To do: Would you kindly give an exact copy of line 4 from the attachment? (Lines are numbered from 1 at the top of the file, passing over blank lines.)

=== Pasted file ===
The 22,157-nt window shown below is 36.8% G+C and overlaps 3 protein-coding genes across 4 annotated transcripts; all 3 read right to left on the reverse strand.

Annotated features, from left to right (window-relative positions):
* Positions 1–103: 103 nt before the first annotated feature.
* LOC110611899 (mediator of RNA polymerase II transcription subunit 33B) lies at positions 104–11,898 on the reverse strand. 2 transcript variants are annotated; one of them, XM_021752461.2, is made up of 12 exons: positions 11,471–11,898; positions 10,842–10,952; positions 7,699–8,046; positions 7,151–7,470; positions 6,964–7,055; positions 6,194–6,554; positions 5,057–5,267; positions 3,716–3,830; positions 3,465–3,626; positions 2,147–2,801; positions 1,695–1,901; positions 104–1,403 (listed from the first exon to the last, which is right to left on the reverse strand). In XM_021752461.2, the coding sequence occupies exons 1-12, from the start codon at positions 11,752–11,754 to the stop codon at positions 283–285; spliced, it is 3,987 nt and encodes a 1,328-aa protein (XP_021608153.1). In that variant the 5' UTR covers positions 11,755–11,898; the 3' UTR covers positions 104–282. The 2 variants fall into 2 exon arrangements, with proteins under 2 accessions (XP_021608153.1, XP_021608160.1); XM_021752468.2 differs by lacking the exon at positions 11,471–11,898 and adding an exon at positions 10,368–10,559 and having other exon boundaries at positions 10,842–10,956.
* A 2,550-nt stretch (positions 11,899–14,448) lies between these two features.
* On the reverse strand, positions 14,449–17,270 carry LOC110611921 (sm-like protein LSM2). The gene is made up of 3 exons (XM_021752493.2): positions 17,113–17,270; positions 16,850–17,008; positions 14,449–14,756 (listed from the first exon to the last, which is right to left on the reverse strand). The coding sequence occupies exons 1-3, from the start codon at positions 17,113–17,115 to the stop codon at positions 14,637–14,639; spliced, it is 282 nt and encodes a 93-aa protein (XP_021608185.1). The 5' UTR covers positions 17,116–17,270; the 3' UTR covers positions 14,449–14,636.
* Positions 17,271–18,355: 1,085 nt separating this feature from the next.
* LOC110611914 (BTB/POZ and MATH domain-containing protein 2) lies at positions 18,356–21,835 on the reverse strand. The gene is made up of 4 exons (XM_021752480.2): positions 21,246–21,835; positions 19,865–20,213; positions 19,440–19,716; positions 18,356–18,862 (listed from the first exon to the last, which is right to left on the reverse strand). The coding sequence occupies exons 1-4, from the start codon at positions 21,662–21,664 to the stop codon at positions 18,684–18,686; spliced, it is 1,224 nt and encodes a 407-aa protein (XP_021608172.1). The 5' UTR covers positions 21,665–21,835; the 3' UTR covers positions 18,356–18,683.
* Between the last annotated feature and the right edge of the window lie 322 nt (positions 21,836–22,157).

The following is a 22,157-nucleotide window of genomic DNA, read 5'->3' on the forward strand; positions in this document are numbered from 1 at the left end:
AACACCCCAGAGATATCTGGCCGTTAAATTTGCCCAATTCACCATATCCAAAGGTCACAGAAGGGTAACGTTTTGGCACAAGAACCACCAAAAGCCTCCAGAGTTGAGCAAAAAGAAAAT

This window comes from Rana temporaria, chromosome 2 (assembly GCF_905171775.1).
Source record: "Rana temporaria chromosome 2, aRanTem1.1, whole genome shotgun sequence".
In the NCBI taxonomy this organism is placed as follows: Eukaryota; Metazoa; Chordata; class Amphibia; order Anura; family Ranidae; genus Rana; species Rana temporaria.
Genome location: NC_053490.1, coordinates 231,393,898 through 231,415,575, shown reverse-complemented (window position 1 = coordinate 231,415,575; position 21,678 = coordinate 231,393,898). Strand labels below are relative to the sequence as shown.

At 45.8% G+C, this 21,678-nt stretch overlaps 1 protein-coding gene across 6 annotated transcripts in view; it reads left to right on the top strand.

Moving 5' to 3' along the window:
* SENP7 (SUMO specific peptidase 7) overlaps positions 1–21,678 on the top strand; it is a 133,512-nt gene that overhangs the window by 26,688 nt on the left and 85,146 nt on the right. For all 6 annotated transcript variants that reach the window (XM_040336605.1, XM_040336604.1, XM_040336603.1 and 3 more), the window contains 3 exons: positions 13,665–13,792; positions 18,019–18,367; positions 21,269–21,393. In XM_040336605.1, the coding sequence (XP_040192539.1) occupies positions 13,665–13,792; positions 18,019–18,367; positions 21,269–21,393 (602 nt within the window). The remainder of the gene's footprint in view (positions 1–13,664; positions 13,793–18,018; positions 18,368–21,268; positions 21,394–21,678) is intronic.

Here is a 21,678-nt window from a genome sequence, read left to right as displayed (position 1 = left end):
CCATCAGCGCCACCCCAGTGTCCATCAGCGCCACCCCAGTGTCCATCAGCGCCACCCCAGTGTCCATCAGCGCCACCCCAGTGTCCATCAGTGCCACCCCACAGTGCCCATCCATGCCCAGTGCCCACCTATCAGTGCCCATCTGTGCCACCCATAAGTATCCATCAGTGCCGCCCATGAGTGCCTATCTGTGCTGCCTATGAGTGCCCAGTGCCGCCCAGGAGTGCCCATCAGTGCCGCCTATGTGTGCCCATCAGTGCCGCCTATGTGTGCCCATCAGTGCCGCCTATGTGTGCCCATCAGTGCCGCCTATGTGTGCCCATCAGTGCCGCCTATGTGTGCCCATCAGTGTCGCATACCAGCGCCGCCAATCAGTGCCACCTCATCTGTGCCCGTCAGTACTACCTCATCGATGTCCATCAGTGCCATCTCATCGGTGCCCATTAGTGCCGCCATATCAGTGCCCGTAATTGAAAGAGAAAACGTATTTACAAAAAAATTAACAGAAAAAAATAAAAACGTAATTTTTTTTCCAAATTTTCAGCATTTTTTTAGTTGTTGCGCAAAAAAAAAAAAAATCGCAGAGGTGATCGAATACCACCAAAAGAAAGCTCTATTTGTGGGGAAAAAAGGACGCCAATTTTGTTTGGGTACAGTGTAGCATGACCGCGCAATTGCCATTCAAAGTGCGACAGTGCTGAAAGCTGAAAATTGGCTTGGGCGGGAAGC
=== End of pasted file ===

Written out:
* LOC110611899 (mediator of RNA polymerase II transcription subunit 33B) lies at positions 104–11,898 on the reverse strand. 2 transcript variants are annotated; one of them, XM_021752461.2, is made up of 12 exons: positions 11,471–11,898; positions 10,842–10,952; positions 7,699–8,046; positions 7,151–7,470; positions 6,964–7,055; positions 6,194–6,554; positions 5,057–5,267; positions 3,716–3,830; positions 3,465–3,626; positions 2,147–2,801; positions 1,695–1,901; positions 104–1,403 (listed from the first exon to the last, which is right to left on the reverse strand). In XM_021752461.2, the coding sequence occupies exons 1-12, from the start codon at positions 11,752–11,754 to the stop codon at positions 283–285; spliced, it is 3,987 nt and encodes a 1,328-aa protein (XP_021608153.1). In that variant the 5' UTR covers positions 11,755–11,898; the 3' UTR covers positions 104–282. The 2 variants fall into 2 exon arrangements, with proteins under 2 accessions (XP_021608153.1, XP_021608160.1); XM_021752468.2 differs by lacking the exon at positions 11,471–11,898 and adding an exon at positions 10,368–10,559 and having other exon boundaries at positions 10,842–10,956.